Seven Generations partners with Lakehead University to provide nursing entry program
Jesse Bonello - Staff Writer
Seven Generations Education Institute (SGEI) and Lakehead University are partnering this September to provide the All Nation Nurses Entry Program (ANNEP) for northern students to encourage Treaty Three members to pursue careers as Registered Nurses while remaining in their communities.
Brigitte Loeppky, Program Coordinator at Seven Generations Education Institute, shared that ANNEP, which is open to Indigenous and non-Indigenous applicants, is a nine-month program designed to equip students with the necessary skills required for entry into Lakehead University’s Bachelor of Science in Nursing (BScN) degree program.
“This nine-month, two-semester, certificate is specifically to meet the prerequisites to enroll in to the Bachelor of Science in Nursing Program. To get in to a nursing degree program, the prerequisites are very high. They’re all high level high school credits all in the sciences and math. When we’re young we don’t necessarily think we’re going to go in to medicine or nursing where they require those high level courses, so you may not have those on your transcript. It’s difficult to be able to take, in Northwestern Ontario, those high level courses. They’re not always accessible depending on where you live, so this two-semester program will allow individuals to meet the prerequisites, those high level science, math, and English courses, that are required to get directly into a degree program,” she explained.
A media release from SGEI and Lakehead University shared, “The curriculum for the program is based on Lakehead University’s Native Nurses Entry Program and attempts to address Indigenous health and education inequities. It directly responds to the Truth and Reconciliation Commission's Call to Action 23 of increasing the number of Aboriginal professionals working in the health-care field.”
On top of getting chemistry, biology, math, and English prerequisites, ANNEP students will also be learning a mixture of traditional and Western medical practices, culturally appropriate care for Aboriginal patients, protection and maintenance of optimal health, and physical and emotional support of patients.
“We infuse Anishinaabe principals and teachings within the curriculum. Our in-house instructors have received specific cultural training from Seven Generations’ cultural facilitators to be able to teach the students about Anishinaabe principals and teachings. When the students graduate, they’ll have that knowledge and be able to provide quality culturally-competent care,” said Loeppky.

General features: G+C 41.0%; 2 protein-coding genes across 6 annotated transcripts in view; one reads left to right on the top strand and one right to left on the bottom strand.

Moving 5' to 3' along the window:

The ANNEP program is being delivered at Lakehead's Thunder Bay campus and SGEI’s Fort Frances, Kenora and Sioux Lookout campuses through telepresence technology, which is a more reliable method of connecting to Lakehead University professors.
“It’s a high quality sophisticated type of video conferencing where the bandwidth is more predictable and more reliable, so you’re not going to have disruptions in the classroom where you’re going to lose reception with your professor in the middle of the class. We’ve also blended the teleconferencing with in-classroom instructors in each class. Even though there’s going to be a connection with the professor from Lakehead University, Seven Generations also has an instructor in the class that’s working in collaboration with the professor to deliver the curriculum,” said Loeppky.
All of the Seven Generations campuses, including Sioux Lookout, will also feature a cutting edge simulation lab where students will receive hands-on learning before moving on to real patients.
“Each one of the campuses will have a full state-of-the-art simulation lab for instructional purposes, which is a huge benefit. Hands on learning has been identified as a best practice educational method, so any skills that the students will need to learn before actually implementing it, or delivering it to a live patient, they’re going to practice it in the simulation lab and make sure that they can do it safely before they actually work on a patient. It’s a huge quality and risk management strategy, and it also builds confidence in students because they feel confident in the skills that they’ve learned and they’ll be able to safely administer them to patients,” said Loeppky.
The program is starting to fill up, but Loeppky shared that there are still spots available for those interested in becoming registered nurses.
“We have good numbers; however, we still do have open spots available. This is a great opportunity to be able to deliver a University level program, and our intent is to work with Lakehead University to then deliver, next year, the Bachelor of Science in Nursing (BScN) Program as well. This kind of opportunity doesn’t happen often in remote areas, such as Fort Frances, Kenora, and Sioux Lookout, so we hope that individuals who are interested in becoming registered nurses hear this program and enroll,” she said.
“Travelling far away from home to complete a program like this serves as a huge barrier for our learners. Opening doors to a rewarding career that starts in a student’s own community provides opportunities they may otherwise not have pursued,” said Brent Tookenay, CEO of Seven Generations Education Institute, in the media release.
“We would like to see an increased number of Indigenous nurses working in Northwestern Ontario. We hope that this program welcomes more Indigenous learners into the BScN program and the nursing workforce.” said Karen McQueen, Lakehead University Associate Professor and Director of the School of Nursing, in the media release.
For more information on the ANNEP program or to apply online, visit www.7generations.org.